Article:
Philadelphia Eagles players are already boycotting Trump White House visit

Malcolm Jenkins, Chris Long and Torrey Smith are some of the first Super Bowl champions to announce they won't be in attendance.

Malcolm Jenkins
(Photo by Hannah Foslien/Getty Images)

After winning the Super Bowl on Sunday night, the Philadelphia Eagles are now set to visit the White House to celebrate their victory.

But not all of the Eagles are going.

On Monday, safety Malcolm Jenkins told CNN, “I personally do not anticipate attending.”

Defensive end Chris Long, who boycotted last year’s White House visit with the Patriots, said he plans to sit out this year as well.

“No, I’m not going to the White House. Are you kidding me?” he said during an interview on Pardon My Take Podcast last Sunday when asked whether he would go this time.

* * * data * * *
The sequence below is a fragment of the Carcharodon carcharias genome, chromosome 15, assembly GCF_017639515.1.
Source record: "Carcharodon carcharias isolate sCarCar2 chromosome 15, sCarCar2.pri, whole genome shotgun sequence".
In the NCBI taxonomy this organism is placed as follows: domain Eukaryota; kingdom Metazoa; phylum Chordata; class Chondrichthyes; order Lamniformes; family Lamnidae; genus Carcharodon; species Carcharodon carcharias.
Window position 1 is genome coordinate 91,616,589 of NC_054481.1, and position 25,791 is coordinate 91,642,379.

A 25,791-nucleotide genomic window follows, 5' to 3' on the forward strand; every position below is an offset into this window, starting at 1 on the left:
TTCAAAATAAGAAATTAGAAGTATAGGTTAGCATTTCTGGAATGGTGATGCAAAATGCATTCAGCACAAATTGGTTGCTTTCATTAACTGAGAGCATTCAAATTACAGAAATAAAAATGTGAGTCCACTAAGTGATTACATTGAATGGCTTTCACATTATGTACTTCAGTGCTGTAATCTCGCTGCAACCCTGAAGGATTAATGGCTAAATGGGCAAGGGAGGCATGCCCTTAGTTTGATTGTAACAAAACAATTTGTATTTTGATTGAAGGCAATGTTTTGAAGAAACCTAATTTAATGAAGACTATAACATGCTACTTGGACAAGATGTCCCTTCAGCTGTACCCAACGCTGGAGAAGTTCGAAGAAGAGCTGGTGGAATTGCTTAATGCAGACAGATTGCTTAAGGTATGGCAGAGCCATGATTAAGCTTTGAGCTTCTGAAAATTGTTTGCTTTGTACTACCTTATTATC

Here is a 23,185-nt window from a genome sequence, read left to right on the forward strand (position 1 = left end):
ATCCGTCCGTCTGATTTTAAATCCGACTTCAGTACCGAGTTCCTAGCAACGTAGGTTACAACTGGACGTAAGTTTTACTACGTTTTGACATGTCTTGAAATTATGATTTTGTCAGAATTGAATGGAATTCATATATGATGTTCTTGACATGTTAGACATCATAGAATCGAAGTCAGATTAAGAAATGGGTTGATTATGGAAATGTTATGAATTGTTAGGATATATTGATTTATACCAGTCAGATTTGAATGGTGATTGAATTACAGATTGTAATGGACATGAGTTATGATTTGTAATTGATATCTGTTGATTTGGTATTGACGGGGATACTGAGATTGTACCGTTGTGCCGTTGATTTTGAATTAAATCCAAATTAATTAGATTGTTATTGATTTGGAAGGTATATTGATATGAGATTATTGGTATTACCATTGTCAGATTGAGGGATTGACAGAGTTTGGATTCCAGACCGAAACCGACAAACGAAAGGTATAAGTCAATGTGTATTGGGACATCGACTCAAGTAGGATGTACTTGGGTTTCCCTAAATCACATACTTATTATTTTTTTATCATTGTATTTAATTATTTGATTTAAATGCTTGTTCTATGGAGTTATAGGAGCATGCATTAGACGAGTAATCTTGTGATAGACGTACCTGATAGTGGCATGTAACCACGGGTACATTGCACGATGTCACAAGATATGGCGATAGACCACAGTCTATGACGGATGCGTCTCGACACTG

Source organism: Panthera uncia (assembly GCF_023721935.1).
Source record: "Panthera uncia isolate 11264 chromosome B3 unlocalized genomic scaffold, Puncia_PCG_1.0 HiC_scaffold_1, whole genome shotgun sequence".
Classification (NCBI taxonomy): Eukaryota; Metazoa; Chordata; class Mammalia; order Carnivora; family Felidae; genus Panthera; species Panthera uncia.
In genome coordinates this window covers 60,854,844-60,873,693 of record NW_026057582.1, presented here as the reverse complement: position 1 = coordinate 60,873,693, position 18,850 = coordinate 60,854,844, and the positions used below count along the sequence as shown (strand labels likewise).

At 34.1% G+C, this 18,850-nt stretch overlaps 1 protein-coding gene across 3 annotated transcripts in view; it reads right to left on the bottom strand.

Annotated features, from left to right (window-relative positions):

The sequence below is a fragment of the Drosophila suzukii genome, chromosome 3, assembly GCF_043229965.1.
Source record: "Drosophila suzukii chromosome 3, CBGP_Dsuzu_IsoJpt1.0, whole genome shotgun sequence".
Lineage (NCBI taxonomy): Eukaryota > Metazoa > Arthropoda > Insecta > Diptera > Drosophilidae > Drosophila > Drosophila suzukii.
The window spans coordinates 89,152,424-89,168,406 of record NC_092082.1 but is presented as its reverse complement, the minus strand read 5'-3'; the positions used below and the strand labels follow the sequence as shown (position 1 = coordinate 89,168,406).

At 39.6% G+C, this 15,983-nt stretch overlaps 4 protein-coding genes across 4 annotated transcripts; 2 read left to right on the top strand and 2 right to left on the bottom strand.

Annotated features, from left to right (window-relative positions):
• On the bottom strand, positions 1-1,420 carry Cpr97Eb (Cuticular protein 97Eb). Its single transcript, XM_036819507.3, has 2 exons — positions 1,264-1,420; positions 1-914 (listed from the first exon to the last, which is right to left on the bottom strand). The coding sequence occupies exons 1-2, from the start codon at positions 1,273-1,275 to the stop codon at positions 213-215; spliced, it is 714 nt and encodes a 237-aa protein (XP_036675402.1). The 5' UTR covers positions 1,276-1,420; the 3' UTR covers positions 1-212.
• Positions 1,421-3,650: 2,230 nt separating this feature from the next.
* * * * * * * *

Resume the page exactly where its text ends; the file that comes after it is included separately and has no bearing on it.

LeGarrette Blount, also a former Patriot, skipped last year too. “I just don’t feel welcome into that house. I’m just gonna leave it at that,” he said at the time.

–#FreeMeekMill revived after Eagles use the rapper’s song for Super Bowl entrance–

Trump v. the NFL

Wide receiver Torrey Smith, who along with Jenkins raised his fist during the national anthem, said that he wasn’t happy about Donald Trump‘s ongoing war against NFL players’ protests.

“We read the news just like everyone else,” Smith said on Wednesday. “You see Donald Trump tweet something … We have those conversations in the locker room, just like everyone else does in the workplace. We’re very informed about what goes on, and we’re trying to continue to educate ourselves.”

“They call it the anthem protest,” he added. “We’re not protesting the anthem. It’s a protest during the anthem. I understand why people are mad, or may be offended when someone takes a knee. My father, when he dies, is going to be buried with an American flag draped around his casket, being that he served in the Army.”

Trump has continued to lambast NFL players who kneel during the national anthem, going so far as to suggest that the NFL should fire any players who do so.

It’s no wonder, then, that the players he’s criticizing don’t feel welcome in his White House.